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Royal Horse Guards by Richard Simkin.


Royal Horse Guards by Richard Simkin.

Item Code : UN0257Royal Horse Guards by Richard Simkin. - This EditionAdd any two items on this offer to your basket, and the lower priced item will be half price in the checkout! Buy 1 Get 1 Half Price!
TYPEEDITION DETAILSSIZESIGNATURESOFFERSYOUR PRICEPURCHASING
PRINT Open edition print. Image size 9 inches x 12 inches (23cm x 31cm)none£14.00

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Other editions of this item : Royal Horse Guards by Richard Simkin UN0257
TYPEEDITION DETAILSSIZESIGNATURESOFFERSYOUR PRICEPURCHASING
ANTIQUE
CHROMOLITHOGRAPH
Original chromolithograph published c.1888. Image size 10 inches x 13 inches (25cm x 33cm)none£140.00VIEW EDITION...
EX-DISPLAY
PRINT
**Open edition print. (2 ex display copies reduced to clear) Image size 9 inches x 12 inches (23cm x 31cm)none£9.00VIEW EDITION...
General descriptions of types of editions :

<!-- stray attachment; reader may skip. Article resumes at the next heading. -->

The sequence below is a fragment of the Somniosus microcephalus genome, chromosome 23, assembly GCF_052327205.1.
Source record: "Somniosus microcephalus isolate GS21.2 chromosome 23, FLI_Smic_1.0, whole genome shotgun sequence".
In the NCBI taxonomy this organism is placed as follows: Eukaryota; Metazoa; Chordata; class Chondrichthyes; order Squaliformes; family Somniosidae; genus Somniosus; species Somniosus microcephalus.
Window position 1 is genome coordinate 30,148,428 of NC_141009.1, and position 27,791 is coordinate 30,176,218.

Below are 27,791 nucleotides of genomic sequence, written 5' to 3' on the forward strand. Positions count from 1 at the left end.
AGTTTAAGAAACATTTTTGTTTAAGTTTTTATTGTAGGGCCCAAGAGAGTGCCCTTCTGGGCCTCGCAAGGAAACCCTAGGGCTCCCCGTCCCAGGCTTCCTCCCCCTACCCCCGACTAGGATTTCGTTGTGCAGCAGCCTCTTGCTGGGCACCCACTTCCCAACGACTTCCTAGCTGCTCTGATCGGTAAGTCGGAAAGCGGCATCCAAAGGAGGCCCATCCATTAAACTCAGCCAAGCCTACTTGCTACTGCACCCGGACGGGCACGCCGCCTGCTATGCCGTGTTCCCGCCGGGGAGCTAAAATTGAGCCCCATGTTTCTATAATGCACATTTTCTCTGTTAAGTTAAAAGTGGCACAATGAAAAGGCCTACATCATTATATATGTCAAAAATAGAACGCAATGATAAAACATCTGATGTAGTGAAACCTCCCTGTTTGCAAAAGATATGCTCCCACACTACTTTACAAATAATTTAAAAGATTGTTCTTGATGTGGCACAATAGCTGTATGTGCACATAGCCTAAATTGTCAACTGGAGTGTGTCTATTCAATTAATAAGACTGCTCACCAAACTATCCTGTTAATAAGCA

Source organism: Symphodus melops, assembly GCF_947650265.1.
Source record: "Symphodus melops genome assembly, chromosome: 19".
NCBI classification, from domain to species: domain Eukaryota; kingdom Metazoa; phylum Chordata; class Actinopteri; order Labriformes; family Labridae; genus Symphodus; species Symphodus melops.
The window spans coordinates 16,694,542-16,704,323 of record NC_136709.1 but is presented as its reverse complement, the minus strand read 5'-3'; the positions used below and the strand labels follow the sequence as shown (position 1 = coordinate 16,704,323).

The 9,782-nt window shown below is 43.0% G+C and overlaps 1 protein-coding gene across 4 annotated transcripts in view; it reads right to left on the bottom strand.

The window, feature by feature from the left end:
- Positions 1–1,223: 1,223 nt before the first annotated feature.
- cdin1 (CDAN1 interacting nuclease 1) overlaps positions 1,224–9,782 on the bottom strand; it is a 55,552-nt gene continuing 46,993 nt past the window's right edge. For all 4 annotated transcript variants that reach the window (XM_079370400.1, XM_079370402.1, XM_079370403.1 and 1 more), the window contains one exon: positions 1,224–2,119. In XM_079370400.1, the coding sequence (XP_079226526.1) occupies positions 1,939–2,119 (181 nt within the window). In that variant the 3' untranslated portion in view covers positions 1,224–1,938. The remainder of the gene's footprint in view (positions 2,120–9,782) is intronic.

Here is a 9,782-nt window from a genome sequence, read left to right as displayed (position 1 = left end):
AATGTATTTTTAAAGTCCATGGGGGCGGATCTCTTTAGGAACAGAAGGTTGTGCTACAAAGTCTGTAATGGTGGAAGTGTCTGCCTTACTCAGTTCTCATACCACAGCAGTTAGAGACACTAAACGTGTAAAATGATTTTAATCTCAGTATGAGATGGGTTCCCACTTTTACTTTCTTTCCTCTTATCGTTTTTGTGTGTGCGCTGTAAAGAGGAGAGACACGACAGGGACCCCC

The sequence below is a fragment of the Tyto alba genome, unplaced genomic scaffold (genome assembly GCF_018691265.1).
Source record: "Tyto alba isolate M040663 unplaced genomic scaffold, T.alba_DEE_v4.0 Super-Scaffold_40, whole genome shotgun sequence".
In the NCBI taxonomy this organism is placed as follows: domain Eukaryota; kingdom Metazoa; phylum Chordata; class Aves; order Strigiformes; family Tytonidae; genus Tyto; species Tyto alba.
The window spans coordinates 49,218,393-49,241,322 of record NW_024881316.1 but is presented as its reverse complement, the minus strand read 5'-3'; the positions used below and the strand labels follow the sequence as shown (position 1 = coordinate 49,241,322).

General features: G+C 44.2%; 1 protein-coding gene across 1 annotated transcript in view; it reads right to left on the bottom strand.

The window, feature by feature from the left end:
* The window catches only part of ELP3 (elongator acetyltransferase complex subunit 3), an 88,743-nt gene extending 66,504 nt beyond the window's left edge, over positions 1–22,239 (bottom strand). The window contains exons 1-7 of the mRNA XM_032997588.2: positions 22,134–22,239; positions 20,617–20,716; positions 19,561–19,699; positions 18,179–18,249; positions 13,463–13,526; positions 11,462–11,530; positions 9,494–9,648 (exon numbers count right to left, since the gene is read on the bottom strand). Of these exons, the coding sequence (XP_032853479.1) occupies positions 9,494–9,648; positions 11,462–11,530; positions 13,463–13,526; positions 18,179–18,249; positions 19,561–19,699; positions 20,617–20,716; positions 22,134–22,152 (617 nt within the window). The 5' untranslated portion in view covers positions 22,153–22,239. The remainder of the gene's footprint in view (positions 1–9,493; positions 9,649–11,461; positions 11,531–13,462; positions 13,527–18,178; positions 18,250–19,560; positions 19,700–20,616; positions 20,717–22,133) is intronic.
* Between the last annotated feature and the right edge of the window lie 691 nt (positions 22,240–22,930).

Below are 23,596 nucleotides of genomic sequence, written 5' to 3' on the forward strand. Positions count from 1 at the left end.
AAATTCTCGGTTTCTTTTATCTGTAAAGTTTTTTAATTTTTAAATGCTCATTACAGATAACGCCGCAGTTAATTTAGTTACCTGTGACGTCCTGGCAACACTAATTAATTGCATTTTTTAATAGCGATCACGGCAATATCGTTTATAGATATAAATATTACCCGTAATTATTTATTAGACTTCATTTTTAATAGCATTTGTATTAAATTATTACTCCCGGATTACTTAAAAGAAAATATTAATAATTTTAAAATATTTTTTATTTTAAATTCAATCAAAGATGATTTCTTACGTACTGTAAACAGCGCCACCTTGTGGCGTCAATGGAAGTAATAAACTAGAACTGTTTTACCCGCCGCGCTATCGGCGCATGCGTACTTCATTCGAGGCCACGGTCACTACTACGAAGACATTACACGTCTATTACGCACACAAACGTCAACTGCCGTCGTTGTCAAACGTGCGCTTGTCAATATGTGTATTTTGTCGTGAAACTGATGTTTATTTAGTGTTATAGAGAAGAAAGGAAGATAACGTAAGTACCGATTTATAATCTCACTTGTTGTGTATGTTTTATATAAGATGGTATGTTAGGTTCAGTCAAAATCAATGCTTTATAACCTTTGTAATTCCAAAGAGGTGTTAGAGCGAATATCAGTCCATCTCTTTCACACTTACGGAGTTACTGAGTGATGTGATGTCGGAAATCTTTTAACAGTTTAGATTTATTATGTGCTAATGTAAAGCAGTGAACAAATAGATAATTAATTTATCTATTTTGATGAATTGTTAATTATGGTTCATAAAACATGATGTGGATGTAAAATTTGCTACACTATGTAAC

Artist Details : Richard Simkin
Click here for a full list of all artwork by Richard Simkin

Richard Simkin

Born on November 5th 1850 and was born in Herne Bay Kent, England, Richard Simkin grew up in Aldershot, Hampshire, marrying his wife, Harriet, in 1880, and it is also believed he was a volunteer in the Artist's Rifles. He was employed by the War Office to design recruiting posters. He is probabaly best know for his series of Army regiments including Yeomanry and Colonial regiments, a weekly supplement print to the Army and Navy Gazette. In 1901 he created a series of 'Types of the Indian Army' for the Gazette. He obtained much of the information from the Colonial and India Exhibition of 1886. Over a period of over 50 years Richard Simkin produced thousands of watercolours of Army uniforms and watercolours of Army life and campaigns. Many of these paintings can be seen in regimental museums and messes. Simkin also contributed illustrations to The Army and Navy gazzette, the Boy's Own Magazine, and The Graphic and many paintings were used in books and publications of Raphael Tuck and Sons. Richard Simkin died on the 25th June 1926 at home at 7 Cavensigh Street, Herne Bay. Many of richard Simkin's antique prints have been reproduced as prints by Cranston Fine Arts and are available from our websites, along with many original antique prints which are hard to find these days.

More about Richard Simkin

This Week's Half Price Art